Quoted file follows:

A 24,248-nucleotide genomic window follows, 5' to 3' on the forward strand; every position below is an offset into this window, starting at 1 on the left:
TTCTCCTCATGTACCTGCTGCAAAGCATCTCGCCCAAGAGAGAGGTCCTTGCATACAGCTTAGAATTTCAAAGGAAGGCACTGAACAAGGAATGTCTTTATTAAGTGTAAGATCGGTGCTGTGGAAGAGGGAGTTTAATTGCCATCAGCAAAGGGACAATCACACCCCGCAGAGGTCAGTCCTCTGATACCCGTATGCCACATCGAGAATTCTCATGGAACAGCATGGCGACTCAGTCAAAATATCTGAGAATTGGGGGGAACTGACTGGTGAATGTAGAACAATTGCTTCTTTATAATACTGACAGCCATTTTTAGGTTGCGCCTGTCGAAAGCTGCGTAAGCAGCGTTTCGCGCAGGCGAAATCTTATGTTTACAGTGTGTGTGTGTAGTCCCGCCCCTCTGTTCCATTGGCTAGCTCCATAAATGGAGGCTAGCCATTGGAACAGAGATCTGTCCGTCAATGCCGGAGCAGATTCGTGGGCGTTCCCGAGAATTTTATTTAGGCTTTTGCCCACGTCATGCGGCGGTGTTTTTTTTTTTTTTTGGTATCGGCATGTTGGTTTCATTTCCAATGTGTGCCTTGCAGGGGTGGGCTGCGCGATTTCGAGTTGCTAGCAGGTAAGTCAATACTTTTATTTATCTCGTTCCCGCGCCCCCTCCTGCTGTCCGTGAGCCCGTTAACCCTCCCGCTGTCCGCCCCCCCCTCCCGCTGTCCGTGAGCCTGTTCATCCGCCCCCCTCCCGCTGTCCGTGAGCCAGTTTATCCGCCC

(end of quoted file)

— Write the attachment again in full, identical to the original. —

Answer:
A 24,248-nucleotide genomic window follows, 5' to 3' on the forward strand; every position below is an offset into this window, starting at 1 on the left:
TTCTCCTCATGTACCTGCTGCAAAGCATCTCGCCCAAGAGAGAGGTCCTTGCATACAGCTTAGAATTTCAAAGGAAGGCACTGAACAAGGAATGTCTTTATTAAGTGTAAGATCGGTGCTGTGGAAGAGGGAGTTTAATTGCCATCAGCAAAGGGACAATCACACCCCGCAGAGGTCAGTCCTCTGATACCCGTATGCCACATCGAGAATTCTCATGGAACAGCATGGCGACTCAGTCAAAATATCTGAGAATTGGGGGGAACTGACTGGTGAATGTAGAACAATTGCTTCTTTATAATACTGACAGCCATTTTTAGGTTGCGCCTGTCGAAAGCTGCGTAAGCAGCGTTTCGCGCAGGCGAAATCTTATGTTTACAGTGTGTGTGTGTAGTCCCGCCCCTCTGTTCCATTGGCTAGCTCCATAAATGGAGGCTAGCCATTGGAACAGAGATCTGTCCGTCAATGCCGGAGCAGATTCGTGGGCGTTCCCGAGAATTTTATTTAGGCTTTTGCCCACGTCATGCGGCGGTGTTTTTTTTTTTTTTTGGTATCGGCATGTTGGTTTCATTTCCAATGTGTGCCTTGCAGGGGTGGGCTGCGCGATTTCGAGTTGCTAGCAGGTAAGTCAATACTTTTATTTATCTCGTTCCCGCGCCCCCTCCTGCTGTCCGTGAGCCCGTTAACCCTCCCGCTGTCCGCCCCCCCCTCCCGCTGTCCGTGAGCCTGTTCATCCGCCCCCCTCCCGCTGTCCGTGAGCCAGTTTATCCGCCC